GreenEcoNet

Connecting SMEs for a green economy

Gain a competitive advantage in the green economy with Green Gain support

Roberto RINALDI's picture

We help organisations to respond to changing markets and increasing resource prices through a range of strategic and practical approaches – from resource efficiency savings through to new business models and new enterprises.

Intro

Green Grain helped GB Cullet, a well-established flat glass recycler based in Barnsley, to diversify to invest in a process for extracting value from the laminate layer present in car windscreens and shop windows

This plastic laminate material is called polyvinyl butyral (PVB) polymer and has a high commercial value if it can be recycled. A large proportion of glass from the layer can be physically removed. However, the PVB retains glass particles that are hard to separate, leaving a mix of PVB and glass that has to be landfilled. Green Gain provided one-to-one support to help GB Cullet to develop a new recycling process for this material.

There are very few processes globally that have successfully separated PVB from the glass in windscreens to a high quality standard. GB Cullet wanted to act to secure the future sustainability of the business by avoiding the rising costs of landfilling the PVB-glass mix and by exploiting the high potential value of the PVB to diversify the income streams of the business. The ability to offer PVB recycling is also an additional service benefit to its customer base.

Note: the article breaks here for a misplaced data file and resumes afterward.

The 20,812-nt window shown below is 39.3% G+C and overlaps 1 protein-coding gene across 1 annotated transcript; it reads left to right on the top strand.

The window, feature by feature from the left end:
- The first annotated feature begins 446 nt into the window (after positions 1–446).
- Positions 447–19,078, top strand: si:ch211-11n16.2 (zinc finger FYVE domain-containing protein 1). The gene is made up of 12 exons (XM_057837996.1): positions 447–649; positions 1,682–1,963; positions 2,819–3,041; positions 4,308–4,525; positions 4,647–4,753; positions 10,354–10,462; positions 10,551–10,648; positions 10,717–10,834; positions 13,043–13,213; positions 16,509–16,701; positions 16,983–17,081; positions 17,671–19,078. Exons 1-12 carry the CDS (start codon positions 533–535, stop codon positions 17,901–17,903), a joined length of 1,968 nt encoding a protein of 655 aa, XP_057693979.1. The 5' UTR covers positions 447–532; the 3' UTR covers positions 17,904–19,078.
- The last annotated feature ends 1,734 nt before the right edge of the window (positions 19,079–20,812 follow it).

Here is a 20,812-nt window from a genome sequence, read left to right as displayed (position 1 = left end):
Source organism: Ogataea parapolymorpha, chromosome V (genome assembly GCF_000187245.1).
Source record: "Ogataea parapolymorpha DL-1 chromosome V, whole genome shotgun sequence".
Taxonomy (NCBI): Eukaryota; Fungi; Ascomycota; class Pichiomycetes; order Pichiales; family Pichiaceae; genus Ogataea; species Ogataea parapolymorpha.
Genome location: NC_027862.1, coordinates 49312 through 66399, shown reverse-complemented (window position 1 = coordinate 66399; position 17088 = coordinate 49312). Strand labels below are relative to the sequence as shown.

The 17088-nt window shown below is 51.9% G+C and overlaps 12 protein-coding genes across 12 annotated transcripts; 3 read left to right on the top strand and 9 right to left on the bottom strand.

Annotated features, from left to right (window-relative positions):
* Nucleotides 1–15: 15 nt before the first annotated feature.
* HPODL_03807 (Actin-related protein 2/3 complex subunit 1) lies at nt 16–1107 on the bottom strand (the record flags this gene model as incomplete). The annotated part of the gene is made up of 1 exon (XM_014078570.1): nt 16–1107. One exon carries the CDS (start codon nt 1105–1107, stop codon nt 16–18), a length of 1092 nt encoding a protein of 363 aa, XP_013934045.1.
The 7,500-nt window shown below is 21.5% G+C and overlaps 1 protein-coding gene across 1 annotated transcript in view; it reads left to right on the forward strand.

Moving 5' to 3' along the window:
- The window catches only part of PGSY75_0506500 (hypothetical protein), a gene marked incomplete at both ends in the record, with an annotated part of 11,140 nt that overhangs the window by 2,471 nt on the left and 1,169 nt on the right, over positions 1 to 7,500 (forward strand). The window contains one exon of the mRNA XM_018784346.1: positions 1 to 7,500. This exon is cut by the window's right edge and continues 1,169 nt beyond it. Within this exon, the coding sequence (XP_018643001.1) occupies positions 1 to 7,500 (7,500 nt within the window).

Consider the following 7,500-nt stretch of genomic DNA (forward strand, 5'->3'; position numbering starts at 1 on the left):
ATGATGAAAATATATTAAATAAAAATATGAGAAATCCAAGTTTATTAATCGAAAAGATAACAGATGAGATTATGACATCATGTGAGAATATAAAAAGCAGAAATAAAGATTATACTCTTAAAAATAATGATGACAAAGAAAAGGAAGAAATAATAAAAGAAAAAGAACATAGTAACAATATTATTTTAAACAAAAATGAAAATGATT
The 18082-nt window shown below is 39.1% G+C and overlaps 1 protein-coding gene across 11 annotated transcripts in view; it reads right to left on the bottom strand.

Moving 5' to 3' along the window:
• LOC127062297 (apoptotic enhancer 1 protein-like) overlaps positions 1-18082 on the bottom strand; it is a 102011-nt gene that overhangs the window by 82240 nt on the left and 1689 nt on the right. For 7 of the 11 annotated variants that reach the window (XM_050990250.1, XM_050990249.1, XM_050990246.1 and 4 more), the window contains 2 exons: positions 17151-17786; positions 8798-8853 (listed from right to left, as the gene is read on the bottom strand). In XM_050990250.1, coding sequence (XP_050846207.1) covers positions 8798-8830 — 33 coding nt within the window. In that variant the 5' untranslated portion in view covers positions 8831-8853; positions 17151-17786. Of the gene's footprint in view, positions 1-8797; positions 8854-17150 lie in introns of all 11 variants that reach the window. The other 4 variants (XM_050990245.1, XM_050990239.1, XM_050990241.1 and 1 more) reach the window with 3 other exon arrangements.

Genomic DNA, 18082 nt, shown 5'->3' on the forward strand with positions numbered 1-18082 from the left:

Description of the solution

Green Gain provided support to GB Cullet in a range of areas to help them to develop and take forward their new recycling process. We supported the business to access £50,000 of grant funding to source processing equipment, helping them put together a project business plan to access this finance. Green Gain provided technical advice on configuring the processing line for recycling PVB. We also provided assistance to conduct product quality testing and to identify potential end markets for the recycled PVB and glass materials both in the UK and overseas.

Effects/Results

In terms of the benefits this support brought, GB Cullet managed to access £50,000 of capital grant funding for investment from CO2Sense to invest in new equipment thanks to Green Gain’s support. GB Cullet subsequently invested £71,000 of its own money into the processing line and building adaptation. The support in establishing the new recycling line resulted in the creation of 2 new jobs and an increased annual turnover of £60,000. The assistance in accessing free lab testing and analysis of the material allowed GB Cullet to market its processed material to customers much more effectively by proving the quality. The support in finding new higher value markets has helped GB Cullet to increase profit margins on the sale of material. The CO2 savings from the new process of diverting PVB from landfill into manufacturing are over 800 tonnes per annum. So the business is now offering more environmentally friendly options to its customers. The new processing line has also helped GB Cullet to diversify, and grow the business into new markets.